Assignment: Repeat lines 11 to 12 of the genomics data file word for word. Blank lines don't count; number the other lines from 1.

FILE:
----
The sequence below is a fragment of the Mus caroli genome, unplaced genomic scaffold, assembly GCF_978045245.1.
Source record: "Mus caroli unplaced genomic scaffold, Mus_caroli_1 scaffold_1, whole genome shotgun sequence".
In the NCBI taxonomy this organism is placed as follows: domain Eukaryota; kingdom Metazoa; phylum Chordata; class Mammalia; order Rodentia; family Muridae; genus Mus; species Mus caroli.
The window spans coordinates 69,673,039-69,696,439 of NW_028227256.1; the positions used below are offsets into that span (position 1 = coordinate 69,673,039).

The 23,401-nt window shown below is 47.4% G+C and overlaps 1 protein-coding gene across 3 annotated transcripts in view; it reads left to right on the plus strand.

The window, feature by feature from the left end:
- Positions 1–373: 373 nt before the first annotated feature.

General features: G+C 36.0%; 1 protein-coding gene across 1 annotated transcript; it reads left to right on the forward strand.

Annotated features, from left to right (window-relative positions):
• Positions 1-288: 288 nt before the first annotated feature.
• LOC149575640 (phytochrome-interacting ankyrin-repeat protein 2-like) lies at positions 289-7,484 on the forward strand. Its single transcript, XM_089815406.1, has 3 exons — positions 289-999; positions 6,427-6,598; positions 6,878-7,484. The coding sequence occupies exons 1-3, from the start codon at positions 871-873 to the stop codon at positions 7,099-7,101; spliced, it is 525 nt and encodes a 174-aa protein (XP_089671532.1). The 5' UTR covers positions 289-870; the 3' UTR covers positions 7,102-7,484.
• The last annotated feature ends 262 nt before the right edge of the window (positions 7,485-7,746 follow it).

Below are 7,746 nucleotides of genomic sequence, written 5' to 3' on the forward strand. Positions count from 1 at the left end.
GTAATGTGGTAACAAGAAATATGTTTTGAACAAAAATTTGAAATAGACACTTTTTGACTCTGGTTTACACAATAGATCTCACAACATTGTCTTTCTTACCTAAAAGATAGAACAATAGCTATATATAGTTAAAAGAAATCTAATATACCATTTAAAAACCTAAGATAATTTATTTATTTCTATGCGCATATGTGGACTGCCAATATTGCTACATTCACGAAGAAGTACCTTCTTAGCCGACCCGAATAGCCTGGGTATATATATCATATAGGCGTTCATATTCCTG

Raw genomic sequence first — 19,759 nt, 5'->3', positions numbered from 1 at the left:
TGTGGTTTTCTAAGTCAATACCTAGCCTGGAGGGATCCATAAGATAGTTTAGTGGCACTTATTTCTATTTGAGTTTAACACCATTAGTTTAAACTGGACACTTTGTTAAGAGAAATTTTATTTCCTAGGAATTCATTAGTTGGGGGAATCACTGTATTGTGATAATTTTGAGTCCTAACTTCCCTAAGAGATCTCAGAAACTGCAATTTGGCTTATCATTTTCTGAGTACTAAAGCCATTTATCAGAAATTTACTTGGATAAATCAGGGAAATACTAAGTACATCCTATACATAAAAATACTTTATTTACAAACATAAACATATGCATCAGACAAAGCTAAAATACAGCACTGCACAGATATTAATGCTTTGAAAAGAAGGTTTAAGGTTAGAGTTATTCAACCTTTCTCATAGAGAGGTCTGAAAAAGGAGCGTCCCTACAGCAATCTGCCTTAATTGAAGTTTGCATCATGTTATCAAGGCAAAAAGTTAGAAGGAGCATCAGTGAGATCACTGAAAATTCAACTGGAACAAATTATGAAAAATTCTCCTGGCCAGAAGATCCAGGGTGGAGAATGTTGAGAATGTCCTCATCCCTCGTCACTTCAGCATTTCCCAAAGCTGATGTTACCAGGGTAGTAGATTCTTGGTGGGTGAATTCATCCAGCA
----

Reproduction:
• LOC149575640 (phytochrome-interacting ankyrin-repeat protein 2-like) lies at positions 289-7,484 on the forward strand. Its single transcript, XM_089815406.1, has 3 exons — positions 289-999; positions 6,427-6,598; positions 6,878-7,484. The coding sequence occupies exons 1-3, from the start codon at positions 871-873 to the stop codon at positions 7,099-7,101; spliced, it is 525 nt and encodes a 174-aa protein (XP_089671532.1). The 5' UTR covers positions 289-870; the 3' UTR covers positions 7,102-7,484.
• The last annotated feature ends 262 nt before the right edge of the window (positions 7,485-7,746 follow it).